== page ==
About Buildings & Roads

Written by John Walsh (’14) for students (of all generations), faculty, staff, and visitors, this guide is sure to teach you something new and open your eyes to the rich history of this marvelous school.

Wake Forest Manual Labor Institute was founded in 1834. Young men and boys could come to “the forest of Wake,” situated approximately 18 miles north of Raleigh, North Carolina to receive an education in exchange for manual labor. The Institute soon became a college, dropping the manual labor aspect, and focused on making men of high moral character that were also well educated. The College grew through the years and admitted women as students during World War II. In 1956, the University made a huge leap of faith down Interstate 40 West to Winston-Salem, North Carolina where it is located today. It became a University in 1967, and is nationally known for its rigorous academics, high-quality athletics, and its sense of community. It continues to produce men and women of high intellect and character.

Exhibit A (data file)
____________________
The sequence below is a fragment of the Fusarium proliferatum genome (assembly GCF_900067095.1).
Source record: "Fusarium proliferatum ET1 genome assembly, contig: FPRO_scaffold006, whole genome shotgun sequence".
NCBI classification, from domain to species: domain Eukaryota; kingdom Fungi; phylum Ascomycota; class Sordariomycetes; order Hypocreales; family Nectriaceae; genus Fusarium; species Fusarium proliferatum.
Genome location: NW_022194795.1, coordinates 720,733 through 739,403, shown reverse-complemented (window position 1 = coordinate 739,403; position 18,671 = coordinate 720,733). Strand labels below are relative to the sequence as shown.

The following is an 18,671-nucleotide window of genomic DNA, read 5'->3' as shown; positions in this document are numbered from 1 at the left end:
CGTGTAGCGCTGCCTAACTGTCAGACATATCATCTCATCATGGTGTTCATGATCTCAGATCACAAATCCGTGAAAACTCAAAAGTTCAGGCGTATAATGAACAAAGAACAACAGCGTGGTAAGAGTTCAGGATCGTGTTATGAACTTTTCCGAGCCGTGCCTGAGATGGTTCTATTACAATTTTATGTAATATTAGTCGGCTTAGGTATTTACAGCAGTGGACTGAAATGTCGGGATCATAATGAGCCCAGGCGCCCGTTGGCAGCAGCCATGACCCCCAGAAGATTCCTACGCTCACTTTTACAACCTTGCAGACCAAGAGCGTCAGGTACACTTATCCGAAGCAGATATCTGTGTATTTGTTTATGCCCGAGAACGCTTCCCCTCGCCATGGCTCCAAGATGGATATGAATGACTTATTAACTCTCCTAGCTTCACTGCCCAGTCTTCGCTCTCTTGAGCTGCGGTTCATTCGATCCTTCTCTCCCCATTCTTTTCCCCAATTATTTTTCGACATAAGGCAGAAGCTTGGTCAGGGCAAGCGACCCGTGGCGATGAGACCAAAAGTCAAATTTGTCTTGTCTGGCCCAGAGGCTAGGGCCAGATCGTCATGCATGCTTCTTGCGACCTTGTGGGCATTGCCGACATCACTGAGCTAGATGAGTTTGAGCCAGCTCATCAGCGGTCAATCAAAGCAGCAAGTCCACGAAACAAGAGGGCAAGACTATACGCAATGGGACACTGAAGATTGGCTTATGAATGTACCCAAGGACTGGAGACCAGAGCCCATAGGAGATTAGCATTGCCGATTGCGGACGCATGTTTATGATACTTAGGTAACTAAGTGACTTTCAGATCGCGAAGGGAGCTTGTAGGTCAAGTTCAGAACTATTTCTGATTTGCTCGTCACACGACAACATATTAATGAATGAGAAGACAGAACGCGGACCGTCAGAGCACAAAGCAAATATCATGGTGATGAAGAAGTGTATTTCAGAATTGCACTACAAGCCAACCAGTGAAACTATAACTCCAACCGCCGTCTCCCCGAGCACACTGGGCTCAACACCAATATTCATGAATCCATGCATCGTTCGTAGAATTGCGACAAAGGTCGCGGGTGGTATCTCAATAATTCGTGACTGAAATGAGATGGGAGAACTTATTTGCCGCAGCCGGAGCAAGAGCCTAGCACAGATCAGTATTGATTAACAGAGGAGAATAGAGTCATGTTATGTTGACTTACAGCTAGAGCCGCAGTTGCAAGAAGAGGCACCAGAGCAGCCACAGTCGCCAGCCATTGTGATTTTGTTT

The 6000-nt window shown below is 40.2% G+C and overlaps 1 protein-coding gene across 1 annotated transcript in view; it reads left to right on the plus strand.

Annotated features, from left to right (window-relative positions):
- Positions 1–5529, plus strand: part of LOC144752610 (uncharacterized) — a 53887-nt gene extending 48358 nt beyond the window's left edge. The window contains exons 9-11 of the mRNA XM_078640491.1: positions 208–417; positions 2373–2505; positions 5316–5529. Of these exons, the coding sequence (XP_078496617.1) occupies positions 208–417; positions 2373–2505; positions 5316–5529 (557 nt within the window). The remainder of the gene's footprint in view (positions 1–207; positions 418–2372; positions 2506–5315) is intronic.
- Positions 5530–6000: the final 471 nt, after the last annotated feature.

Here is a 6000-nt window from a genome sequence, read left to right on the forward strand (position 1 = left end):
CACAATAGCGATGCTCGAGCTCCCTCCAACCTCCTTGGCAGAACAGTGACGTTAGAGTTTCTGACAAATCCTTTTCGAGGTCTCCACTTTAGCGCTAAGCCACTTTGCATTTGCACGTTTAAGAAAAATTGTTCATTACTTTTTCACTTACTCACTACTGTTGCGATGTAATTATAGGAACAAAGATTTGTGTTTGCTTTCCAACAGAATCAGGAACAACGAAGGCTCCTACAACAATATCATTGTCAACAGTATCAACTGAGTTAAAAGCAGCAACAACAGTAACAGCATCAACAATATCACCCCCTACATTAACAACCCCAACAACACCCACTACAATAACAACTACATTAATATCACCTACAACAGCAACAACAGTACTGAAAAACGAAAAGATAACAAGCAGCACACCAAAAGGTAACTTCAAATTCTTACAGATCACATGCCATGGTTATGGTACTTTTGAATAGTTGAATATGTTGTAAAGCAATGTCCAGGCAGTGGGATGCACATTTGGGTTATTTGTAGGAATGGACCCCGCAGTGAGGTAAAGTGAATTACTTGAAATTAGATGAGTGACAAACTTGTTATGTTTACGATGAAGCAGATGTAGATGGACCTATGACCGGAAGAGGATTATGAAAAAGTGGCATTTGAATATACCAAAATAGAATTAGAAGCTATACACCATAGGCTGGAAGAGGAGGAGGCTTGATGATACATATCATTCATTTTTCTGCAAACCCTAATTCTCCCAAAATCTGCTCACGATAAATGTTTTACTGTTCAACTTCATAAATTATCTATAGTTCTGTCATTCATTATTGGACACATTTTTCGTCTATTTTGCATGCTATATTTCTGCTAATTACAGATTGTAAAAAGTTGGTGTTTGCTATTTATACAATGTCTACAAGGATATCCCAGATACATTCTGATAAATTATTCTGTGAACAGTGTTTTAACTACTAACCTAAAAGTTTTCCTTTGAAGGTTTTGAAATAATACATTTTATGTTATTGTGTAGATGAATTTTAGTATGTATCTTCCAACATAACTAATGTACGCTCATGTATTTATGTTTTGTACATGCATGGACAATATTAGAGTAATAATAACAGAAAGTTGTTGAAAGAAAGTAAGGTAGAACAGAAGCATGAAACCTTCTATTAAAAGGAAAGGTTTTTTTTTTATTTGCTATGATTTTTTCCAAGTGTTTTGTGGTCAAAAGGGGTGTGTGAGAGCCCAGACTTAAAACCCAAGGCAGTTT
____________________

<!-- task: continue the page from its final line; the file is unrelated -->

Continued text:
A look at the Reynolda campus map will reveal a well-planned and laid out campus. As you drive on Allen Easley Street, get lost in Tribble Hall, or stare up at the steeple of Wait Chapel, you might find yourself wondering after whom these buildings and streets were named. “Buildings & Roads” is a short history of the people who left such a mark on Wake Forest University that they will be forever remembered not just by their deeds but also by a structure or street.

So take a dive into this building by building, street by street guide to the Wake Forest University Reynolda campus.